Coconino has the Puente de Hozho Language Institute that allows students who are interested in becoming bilingual in either Navajo or Spanish, Zanzucchi said. This gives students who started the process at Puente the chance to continue and receive the certification from the state.
It also gives students who did not attend Puente another way into the IB program, either through Sinauga or once they enter Coconino High, she said. Each level of the IB program, primary, middle and high school, are independent of each other. If a student does take the classes at Puente or Sinagua they can enter it at Coconino.
Both Kelty and Zanzucchi said if their school is not approved for the program that they plan to continue emphasizing bilingual education, critical thinking and the appreciation of other cultures in their students.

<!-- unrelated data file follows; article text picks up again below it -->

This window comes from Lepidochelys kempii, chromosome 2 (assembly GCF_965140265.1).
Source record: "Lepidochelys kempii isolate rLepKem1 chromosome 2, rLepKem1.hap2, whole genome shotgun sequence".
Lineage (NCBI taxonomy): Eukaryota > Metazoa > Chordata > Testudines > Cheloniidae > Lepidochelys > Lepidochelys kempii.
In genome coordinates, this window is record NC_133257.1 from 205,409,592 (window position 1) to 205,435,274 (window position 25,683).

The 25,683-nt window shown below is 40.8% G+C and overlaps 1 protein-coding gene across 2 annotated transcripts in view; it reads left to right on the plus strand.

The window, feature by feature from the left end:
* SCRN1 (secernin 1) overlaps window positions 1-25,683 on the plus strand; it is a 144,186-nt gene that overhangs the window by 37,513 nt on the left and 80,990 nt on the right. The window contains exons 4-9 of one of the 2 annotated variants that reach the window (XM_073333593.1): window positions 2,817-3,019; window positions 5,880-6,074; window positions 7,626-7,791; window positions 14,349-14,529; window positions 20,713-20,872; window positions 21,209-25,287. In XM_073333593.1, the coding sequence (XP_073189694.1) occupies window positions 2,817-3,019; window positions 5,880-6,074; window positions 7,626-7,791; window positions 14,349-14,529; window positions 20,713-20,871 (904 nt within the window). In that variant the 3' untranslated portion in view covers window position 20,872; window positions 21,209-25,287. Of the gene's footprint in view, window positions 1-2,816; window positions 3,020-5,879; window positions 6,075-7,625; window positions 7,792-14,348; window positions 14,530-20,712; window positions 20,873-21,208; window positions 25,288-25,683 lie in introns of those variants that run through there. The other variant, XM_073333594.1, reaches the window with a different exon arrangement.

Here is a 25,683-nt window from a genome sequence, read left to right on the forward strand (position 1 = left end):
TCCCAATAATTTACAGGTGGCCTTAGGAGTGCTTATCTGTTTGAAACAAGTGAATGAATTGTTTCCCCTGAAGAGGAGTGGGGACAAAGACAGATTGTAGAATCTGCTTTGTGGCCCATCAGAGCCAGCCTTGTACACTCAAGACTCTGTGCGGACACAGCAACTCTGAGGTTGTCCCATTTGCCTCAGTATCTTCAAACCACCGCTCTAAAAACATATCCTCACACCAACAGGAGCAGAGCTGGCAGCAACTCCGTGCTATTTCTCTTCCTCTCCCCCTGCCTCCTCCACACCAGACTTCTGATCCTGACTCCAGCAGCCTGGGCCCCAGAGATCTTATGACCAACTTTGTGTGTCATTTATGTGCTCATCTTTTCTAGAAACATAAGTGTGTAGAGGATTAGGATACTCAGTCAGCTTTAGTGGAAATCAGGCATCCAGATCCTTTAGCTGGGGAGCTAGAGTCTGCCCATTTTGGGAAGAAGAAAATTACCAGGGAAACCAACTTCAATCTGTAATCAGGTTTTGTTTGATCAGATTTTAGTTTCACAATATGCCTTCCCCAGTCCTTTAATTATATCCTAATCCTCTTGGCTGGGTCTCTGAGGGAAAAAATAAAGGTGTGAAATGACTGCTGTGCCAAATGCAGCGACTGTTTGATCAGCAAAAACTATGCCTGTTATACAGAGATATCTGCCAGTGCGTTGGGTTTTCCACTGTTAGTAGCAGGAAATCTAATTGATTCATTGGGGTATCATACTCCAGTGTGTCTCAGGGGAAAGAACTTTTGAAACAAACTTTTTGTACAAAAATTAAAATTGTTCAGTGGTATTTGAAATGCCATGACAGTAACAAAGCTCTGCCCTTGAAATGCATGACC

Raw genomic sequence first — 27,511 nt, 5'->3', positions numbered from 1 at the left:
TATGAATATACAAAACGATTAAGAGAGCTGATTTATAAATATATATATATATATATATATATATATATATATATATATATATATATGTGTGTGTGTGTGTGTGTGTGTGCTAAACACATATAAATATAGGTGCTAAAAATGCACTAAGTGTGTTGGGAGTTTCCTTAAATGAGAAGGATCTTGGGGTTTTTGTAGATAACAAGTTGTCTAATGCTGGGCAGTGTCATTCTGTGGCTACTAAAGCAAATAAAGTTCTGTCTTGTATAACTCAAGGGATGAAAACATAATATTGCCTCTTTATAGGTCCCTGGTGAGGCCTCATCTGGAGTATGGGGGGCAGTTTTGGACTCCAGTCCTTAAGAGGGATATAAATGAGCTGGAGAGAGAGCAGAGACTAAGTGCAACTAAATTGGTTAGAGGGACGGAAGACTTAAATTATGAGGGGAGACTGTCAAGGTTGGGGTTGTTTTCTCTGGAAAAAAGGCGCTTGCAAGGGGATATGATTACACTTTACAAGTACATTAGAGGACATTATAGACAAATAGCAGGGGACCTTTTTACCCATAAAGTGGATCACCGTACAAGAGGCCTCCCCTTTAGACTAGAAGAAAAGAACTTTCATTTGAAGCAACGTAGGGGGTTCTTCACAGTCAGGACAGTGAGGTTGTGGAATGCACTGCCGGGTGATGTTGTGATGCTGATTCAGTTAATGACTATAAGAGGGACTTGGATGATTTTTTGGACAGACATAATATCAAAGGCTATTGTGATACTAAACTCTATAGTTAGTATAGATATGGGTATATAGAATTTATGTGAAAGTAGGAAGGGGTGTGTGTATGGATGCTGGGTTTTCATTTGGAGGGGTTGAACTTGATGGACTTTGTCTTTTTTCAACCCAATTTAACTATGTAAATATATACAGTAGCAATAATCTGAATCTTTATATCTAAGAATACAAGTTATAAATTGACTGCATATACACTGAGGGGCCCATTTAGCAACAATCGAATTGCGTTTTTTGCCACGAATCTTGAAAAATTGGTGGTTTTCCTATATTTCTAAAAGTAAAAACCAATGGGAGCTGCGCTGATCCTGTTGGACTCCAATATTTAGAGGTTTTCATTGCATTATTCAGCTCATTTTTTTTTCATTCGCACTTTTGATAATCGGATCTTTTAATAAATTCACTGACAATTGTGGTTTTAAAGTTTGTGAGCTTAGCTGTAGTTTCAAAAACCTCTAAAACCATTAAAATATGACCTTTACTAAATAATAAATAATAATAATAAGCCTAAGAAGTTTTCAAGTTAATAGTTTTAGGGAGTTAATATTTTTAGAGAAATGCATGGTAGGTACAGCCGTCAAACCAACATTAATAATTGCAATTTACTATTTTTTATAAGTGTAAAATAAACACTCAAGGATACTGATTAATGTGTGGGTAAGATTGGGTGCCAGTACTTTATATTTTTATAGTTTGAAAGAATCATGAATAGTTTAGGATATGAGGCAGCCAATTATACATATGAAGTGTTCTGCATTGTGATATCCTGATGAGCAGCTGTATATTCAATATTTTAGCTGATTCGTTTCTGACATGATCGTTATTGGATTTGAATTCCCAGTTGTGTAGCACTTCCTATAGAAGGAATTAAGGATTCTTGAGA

“It’s another option for our students. It’s a way for us to put our student’s passions first,” Kelty said. “It’s an excellent option for families that value diversity as well as education.”
PHOENIX -- A federal grand jury has indicted the founder and chief shareholder of Chandler-based Insys on charges of overly aggressive -- and illegal -- marketing of its powerful opioid drug that has helped fuel the opioid epidemic.
The criminal case, filed Thursday by federal prosecutors in Massachusetts, claims Scottsdale billionaire John Kapoor, 74, and others at the company conspired to use bribes and kickbacks to get doctors to issue new prescriptions for Subsys. That's the company's concentrated form of fentanyl opioid spray designed to be sprayed under the tongue for immediate relief.
It also says illegal methods were used to get doctors to increase both the dosage and volume of the prescriptions they were writing.